Learned to be tolerant and appreciate divergence of opinions; while personally choosing teachings of Jehovah's Witnesses (Can you believe this, a child has to testify that he has personally make the decision to become a witness), have learned to respect others' right of choice.
How has your association with Jehovah's Witnesses affected your life?
Comment on positive value of truth; have a purpose in life; take interest in other people; good morals; obey the law, etc.
Do you go from house-to-house? Describe your reaction.
Educational value of social contact; learn how to meet people, strike up a conversation and reason on a variety of topics. At an early date learned about the many different views people have. Meeting people at doors overcame shyness and lack of confidence. Ease of clearing with people is valuable now in business as well as religious and social activities.
Is it not depressing when you are rejected at a door?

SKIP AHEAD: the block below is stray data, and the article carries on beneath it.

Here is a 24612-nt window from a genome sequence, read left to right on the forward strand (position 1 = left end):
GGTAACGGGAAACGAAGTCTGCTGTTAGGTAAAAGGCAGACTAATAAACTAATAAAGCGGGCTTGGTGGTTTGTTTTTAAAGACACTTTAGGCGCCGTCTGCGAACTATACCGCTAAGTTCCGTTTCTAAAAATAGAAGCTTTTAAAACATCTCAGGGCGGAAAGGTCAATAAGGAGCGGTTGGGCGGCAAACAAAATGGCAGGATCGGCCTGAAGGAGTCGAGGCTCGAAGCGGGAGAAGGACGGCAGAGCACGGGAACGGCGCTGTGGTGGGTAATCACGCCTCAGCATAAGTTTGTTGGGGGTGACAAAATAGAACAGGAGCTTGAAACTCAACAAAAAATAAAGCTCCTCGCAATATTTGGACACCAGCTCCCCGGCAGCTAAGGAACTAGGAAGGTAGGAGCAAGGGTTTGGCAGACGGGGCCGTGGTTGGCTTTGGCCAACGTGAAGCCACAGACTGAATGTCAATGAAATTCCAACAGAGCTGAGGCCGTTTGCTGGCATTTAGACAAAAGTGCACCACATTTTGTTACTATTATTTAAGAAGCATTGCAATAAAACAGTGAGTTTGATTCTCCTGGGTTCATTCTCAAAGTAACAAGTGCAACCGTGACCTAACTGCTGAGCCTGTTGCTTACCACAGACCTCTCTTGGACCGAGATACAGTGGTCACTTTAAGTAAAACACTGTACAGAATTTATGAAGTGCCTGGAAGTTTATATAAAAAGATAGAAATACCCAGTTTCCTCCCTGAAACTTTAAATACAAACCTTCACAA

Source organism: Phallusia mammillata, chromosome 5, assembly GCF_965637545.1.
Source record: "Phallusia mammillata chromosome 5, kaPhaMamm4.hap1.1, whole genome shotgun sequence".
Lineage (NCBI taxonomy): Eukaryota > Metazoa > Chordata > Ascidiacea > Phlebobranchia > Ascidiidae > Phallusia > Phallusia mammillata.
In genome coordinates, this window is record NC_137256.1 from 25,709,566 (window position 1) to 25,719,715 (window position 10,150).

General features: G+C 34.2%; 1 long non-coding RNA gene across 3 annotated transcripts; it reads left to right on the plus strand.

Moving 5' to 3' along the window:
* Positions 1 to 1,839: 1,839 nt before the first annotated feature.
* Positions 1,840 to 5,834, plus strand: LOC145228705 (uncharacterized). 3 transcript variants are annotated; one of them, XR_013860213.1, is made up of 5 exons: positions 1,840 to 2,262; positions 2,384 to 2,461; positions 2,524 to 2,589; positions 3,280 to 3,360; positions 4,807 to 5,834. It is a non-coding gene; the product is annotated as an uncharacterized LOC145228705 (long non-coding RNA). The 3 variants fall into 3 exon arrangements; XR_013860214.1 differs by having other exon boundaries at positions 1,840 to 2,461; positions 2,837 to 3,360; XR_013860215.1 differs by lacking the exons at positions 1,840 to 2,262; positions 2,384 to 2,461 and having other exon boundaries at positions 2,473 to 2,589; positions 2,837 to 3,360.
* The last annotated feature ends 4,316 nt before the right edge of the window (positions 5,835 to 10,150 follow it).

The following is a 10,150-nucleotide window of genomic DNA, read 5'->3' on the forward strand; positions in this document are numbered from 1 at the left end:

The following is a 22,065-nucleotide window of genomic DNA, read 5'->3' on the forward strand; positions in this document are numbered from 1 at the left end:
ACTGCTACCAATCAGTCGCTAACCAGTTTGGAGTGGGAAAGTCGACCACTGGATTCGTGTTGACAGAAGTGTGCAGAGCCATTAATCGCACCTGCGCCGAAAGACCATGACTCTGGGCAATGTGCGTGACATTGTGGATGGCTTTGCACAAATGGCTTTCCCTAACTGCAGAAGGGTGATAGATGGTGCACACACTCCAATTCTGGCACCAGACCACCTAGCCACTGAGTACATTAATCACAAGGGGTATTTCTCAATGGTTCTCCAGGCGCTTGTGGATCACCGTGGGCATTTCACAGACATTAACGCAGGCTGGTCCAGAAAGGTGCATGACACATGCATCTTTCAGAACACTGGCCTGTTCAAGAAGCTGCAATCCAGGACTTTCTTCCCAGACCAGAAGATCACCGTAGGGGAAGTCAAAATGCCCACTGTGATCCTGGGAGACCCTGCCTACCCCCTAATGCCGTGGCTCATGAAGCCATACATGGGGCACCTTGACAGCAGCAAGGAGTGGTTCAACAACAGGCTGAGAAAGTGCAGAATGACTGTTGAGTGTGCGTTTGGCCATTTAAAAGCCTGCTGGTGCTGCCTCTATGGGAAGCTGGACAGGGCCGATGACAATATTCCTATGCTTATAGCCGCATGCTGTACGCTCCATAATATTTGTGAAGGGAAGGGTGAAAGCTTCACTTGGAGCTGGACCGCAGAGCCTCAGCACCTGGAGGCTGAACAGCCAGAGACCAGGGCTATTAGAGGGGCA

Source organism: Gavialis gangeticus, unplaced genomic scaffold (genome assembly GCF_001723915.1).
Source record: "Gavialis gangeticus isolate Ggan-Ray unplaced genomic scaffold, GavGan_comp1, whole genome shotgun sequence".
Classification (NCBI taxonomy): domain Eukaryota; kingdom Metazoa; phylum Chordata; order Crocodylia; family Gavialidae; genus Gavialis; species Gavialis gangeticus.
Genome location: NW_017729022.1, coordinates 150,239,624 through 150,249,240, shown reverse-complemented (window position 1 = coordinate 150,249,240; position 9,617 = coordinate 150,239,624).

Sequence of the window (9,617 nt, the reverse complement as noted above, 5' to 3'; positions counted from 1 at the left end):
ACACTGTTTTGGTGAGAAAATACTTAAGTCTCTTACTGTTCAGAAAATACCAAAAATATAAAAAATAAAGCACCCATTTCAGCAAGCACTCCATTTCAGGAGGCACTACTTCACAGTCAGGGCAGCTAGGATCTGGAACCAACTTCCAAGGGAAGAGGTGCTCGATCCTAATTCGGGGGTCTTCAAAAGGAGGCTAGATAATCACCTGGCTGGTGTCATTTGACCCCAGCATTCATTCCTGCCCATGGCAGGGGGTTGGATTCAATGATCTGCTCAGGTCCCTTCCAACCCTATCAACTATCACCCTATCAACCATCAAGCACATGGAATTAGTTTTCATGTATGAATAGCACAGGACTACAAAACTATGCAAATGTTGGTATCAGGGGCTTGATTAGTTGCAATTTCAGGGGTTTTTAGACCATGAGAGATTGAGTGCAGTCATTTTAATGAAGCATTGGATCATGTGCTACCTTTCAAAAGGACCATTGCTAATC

No. We have something good to share with those who want to listen. Each individual has the right to his opinion. If rejected we can leave and find someone who does want to talk a few doors away.
Are not three religious meetings a week boring?
No. Meetings are interesting. Participate in Theocratic Ministry School and learn how to talk to people. Associate with other young people at meetings. Make social and recreational arrangements.
What do you do for recreation, social activities, family activities?
Describe a balanced range of activity. (Sports, playdate with friends, parties, etc).